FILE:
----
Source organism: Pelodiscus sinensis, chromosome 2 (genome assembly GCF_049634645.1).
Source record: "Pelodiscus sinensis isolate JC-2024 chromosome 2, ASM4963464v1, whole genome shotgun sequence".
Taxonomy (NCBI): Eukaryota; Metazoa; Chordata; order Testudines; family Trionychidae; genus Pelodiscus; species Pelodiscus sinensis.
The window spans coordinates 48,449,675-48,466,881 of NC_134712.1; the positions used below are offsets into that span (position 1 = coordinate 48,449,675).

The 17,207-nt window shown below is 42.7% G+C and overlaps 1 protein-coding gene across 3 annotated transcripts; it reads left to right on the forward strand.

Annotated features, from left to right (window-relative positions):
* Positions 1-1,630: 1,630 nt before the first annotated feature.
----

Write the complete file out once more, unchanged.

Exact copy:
Source organism: Pelodiscus sinensis, chromosome 2 (genome assembly GCF_049634645.1).
Source record: "Pelodiscus sinensis isolate JC-2024 chromosome 2, ASM4963464v1, whole genome shotgun sequence".
Taxonomy (NCBI): Eukaryota; Metazoa; Chordata; order Testudines; family Trionychidae; genus Pelodiscus; species Pelodiscus sinensis.
The window spans coordinates 48,449,675-48,466,881 of NC_134712.1; the positions used below are offsets into that span (position 1 = coordinate 48,449,675).

The 17,207-nt window shown below is 42.7% G+C and overlaps 1 protein-coding gene across 3 annotated transcripts; it reads left to right on the forward strand.

Annotated features, from left to right (window-relative positions):
* Positions 1-1,630: 1,630 nt before the first annotated feature.